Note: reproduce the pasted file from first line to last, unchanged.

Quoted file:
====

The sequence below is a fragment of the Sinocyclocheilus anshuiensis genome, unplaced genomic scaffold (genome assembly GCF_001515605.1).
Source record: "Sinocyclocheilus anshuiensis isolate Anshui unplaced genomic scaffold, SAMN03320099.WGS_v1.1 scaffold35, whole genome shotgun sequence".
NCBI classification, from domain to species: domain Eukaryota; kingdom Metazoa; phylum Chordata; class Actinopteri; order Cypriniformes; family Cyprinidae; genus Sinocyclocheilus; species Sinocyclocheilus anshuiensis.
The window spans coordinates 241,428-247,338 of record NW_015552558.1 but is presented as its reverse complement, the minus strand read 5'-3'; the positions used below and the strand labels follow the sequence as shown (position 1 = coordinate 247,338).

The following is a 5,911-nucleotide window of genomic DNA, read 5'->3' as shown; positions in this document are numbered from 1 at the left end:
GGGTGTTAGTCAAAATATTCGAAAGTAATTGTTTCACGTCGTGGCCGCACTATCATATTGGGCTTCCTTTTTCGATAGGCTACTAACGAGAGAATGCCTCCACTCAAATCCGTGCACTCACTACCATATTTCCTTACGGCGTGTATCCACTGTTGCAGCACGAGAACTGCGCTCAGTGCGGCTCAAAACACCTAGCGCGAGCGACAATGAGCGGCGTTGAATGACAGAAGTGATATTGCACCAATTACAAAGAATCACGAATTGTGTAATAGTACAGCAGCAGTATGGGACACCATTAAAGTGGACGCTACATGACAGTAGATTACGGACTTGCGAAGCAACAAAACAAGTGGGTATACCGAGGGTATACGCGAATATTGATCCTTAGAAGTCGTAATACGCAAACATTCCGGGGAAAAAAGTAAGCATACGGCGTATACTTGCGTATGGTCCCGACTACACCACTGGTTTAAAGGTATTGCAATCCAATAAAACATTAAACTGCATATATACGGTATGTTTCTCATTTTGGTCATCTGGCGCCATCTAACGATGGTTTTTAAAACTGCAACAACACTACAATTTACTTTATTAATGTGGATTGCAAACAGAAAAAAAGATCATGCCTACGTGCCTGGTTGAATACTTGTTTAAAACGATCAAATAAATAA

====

The sequence below is a fragment of the Sinocyclocheilus anshuiensis genome, unplaced genomic scaffold (genome assembly GCF_001515605.1).
Source record: "Sinocyclocheilus anshuiensis isolate Anshui unplaced genomic scaffold, SAMN03320099.WGS_v1.1 scaffold35, whole genome shotgun sequence".
NCBI classification, from domain to species: domain Eukaryota; kingdom Metazoa; phylum Chordata; class Actinopteri; order Cypriniformes; family Cyprinidae; genus Sinocyclocheilus; species Sinocyclocheilus anshuiensis.
The window spans coordinates 241,428-247,338 of record NW_015552558.1 but is presented as its reverse complement, the minus strand read 5'-3'; the positions used below and the strand labels follow the sequence as shown (position 1 = coordinate 247,338).

The following is a 5,911-nucleotide window of genomic DNA, read 5'->3' as shown; positions in this document are numbered from 1 at the left end:
GGGTGTTAGTCAAAATATTCGAAAGTAATTGTTTCACGTCGTGGCCGCACTATCATATTGGGCTTCCTTTTTCGATAGGCTACTAACGAGAGAATGCCTCCACTCAAATCCGTGCACTCACTACCATATTTCCTTACGGCGTGTATCCACTGTTGCAGCACGAGAACTGCGCTCAGTGCGGCTCAAAACACCTAGCGCGAGCGACAATGAGCGGCGTTGAATGACAGAAGTGATATTGCACCAATTACAAAGAATCACGAATTGTGTAATAGTACAGCAGCAGTATGGGACACCATTAAAGTGGACGCTACATGACAGTAGATTACGGACTTGCGAAGCAACAAAACAAGTGGGTATACCGAGGGTATACGCGAATATTGATCCTTAGAAGTCGTAATACGCAAACATTCCGGGGAAAAAAGTAAGCATACGGCGTATACTTGCGTATGGTCCCGACTACACCACTGGTTTAAAGGTATTGCAATCCAATAAAACATTAAACTGCATATATACGGTATGTTTCTCATTTTGGTCATCTGGCGCCATCTAACGATGGTTTTTAAAACTGCAACAACACTACAATTTACTTTATTAATGTGGATTGCAAACAGAAAAAAAGATCATGCCTACGTGCCTGGTTGAATACTTGTTTAAAACGATCAAATAAATAA